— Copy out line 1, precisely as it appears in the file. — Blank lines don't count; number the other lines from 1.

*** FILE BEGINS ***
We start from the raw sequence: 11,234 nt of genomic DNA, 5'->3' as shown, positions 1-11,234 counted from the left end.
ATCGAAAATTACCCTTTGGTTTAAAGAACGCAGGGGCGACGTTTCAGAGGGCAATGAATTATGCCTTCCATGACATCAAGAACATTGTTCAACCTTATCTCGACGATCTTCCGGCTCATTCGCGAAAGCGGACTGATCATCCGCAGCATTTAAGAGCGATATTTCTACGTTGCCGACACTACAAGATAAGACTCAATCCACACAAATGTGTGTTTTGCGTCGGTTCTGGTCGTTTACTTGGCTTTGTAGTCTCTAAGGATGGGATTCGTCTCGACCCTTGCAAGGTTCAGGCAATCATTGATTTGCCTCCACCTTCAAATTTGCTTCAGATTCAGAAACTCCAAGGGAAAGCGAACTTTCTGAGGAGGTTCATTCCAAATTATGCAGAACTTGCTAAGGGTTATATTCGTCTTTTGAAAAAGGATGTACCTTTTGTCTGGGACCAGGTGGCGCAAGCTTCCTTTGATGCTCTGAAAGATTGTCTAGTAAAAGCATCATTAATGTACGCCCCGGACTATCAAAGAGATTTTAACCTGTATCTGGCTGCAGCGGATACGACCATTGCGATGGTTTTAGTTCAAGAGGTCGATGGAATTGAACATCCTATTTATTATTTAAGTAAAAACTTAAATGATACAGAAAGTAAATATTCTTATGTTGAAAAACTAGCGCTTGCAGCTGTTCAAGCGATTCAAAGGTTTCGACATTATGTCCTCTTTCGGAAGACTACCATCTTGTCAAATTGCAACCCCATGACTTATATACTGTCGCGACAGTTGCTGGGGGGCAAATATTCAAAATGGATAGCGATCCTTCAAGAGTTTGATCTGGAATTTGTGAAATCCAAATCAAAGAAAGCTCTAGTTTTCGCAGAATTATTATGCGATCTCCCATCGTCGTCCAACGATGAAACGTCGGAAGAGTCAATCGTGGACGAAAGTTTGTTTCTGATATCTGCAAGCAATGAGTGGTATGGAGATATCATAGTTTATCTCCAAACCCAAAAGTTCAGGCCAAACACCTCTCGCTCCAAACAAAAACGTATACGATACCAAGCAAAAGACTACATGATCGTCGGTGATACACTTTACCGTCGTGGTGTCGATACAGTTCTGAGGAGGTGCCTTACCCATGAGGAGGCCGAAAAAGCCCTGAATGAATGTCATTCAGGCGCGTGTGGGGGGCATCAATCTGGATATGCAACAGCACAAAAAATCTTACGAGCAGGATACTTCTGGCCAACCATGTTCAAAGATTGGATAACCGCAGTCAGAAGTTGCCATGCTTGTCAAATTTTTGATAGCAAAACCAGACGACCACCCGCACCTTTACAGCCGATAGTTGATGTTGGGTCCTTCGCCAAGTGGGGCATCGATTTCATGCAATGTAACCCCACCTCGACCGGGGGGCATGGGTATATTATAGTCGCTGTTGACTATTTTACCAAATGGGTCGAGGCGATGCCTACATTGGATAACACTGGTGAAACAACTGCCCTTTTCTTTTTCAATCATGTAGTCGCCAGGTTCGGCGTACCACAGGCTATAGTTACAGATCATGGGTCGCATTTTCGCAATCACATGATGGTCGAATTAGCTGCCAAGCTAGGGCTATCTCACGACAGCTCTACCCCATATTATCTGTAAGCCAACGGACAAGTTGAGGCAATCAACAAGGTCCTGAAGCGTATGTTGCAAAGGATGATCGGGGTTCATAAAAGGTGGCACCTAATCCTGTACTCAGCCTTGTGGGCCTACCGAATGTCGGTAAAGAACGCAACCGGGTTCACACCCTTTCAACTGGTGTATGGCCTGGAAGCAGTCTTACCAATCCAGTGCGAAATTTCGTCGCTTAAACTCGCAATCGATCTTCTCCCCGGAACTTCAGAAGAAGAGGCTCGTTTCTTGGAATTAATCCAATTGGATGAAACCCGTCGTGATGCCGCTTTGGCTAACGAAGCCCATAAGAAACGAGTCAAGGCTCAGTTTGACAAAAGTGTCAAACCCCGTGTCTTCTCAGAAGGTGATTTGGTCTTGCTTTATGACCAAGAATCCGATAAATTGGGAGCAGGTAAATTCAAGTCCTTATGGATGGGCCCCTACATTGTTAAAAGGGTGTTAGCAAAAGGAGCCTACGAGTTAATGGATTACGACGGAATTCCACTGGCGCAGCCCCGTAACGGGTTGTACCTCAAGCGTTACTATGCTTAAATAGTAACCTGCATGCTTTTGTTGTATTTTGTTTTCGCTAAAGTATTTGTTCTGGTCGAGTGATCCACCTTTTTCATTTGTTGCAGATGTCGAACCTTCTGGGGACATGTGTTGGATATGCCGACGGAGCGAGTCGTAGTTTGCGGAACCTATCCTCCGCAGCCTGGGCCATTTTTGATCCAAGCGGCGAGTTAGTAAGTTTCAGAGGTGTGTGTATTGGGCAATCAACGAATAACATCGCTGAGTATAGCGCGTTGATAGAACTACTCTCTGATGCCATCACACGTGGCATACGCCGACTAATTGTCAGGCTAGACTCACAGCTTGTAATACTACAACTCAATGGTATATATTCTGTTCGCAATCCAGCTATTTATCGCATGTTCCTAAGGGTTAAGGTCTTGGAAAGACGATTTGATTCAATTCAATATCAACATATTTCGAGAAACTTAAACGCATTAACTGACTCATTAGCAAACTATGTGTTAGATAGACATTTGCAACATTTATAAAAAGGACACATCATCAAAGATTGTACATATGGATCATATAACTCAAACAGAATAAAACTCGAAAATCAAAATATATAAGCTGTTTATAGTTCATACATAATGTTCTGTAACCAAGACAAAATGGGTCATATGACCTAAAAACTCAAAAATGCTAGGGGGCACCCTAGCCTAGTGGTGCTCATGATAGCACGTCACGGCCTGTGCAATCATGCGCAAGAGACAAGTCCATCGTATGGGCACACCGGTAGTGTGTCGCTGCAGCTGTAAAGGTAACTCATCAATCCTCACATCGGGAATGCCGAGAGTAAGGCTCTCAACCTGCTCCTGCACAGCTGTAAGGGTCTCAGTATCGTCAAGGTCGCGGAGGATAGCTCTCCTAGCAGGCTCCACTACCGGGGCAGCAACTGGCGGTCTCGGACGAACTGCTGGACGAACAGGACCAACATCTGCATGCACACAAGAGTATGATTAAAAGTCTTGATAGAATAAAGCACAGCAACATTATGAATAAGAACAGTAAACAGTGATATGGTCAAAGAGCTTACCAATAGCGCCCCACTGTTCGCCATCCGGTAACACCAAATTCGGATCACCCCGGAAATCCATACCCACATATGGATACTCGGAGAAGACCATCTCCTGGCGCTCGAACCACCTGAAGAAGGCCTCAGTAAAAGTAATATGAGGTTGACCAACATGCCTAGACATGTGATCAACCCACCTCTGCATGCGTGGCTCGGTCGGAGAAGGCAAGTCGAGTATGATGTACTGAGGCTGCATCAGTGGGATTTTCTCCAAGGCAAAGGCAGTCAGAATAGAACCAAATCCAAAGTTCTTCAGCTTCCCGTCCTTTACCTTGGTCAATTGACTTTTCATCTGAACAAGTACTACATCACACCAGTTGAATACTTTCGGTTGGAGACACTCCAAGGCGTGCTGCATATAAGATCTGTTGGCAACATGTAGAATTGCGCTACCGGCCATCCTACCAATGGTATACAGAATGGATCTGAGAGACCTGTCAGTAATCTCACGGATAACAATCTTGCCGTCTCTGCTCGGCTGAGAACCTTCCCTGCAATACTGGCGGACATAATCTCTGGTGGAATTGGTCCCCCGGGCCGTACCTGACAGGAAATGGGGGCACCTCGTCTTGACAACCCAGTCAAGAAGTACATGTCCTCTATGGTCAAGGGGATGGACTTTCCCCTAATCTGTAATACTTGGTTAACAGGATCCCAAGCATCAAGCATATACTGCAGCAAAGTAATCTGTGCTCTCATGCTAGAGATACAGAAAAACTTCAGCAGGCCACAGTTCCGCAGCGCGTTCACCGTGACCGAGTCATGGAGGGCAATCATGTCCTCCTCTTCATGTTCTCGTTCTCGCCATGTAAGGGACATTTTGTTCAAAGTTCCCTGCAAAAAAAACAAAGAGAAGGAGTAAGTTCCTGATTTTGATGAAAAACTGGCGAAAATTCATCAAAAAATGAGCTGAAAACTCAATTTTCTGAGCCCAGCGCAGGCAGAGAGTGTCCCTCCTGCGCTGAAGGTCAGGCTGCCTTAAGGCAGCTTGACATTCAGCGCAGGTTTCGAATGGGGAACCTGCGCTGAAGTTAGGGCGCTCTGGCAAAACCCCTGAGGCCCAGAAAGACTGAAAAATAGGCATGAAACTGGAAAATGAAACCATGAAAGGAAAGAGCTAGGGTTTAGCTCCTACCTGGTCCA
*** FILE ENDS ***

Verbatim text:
We start from the raw sequence: 11,234 nt of genomic DNA, 5'->3' as shown, positions 1-11,234 counted from the left end.